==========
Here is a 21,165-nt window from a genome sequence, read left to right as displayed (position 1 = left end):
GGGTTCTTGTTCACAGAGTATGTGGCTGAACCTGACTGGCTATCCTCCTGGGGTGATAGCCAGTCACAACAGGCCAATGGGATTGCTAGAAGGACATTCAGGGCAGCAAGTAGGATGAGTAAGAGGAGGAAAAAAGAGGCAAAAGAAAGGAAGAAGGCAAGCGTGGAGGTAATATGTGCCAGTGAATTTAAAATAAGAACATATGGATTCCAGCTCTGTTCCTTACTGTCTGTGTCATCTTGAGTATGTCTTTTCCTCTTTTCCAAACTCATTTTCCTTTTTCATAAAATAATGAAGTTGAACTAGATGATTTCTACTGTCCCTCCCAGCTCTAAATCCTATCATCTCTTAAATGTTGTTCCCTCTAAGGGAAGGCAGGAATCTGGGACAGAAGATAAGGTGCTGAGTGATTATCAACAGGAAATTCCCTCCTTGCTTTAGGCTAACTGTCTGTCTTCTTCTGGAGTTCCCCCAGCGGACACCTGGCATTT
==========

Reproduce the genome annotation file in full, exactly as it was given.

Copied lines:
Here is a 21,165-nt window from a genome sequence, read left to right as displayed (position 1 = left end):
GGGTTCTTGTTCACAGAGTATGTGGCTGAACCTGACTGGCTATCCTCCTGGGGTGATAGCCAGTCACAACAGGCCAATGGGATTGCTAGAAGGACATTCAGGGCAGCAAGTAGGATGAGTAAGAGGAGGAAAAAAGAGGCAAAAGAAAGGAAGAAGGCAAGCGTGGAGGTAATATGTGCCAGTGAATTTAAAATAAGAACATATGGATTCCAGCTCTGTTCCTTACTGTCTGTGTCATCTTGAGTATGTCTTTTCCTCTTTTCCAAACTCATTTTCCTTTTTCATAAAATAATGAAGTTGAACTAGATGATTTCTACTGTCCCTCCCAGCTCTAAATCCTATCATCTCTTAAATGTTGTTCCCTCTAAGGGAAGGCAGGAATCTGGGACAGAAGATAAGGTGCTGAGTGATTATCAACAGGAAATTCCCTCCTTGCTTTAGGCTAACTGTCTGTCTTCTTCTGGAGTTCCCCCAGCGGACACCTGGCATTT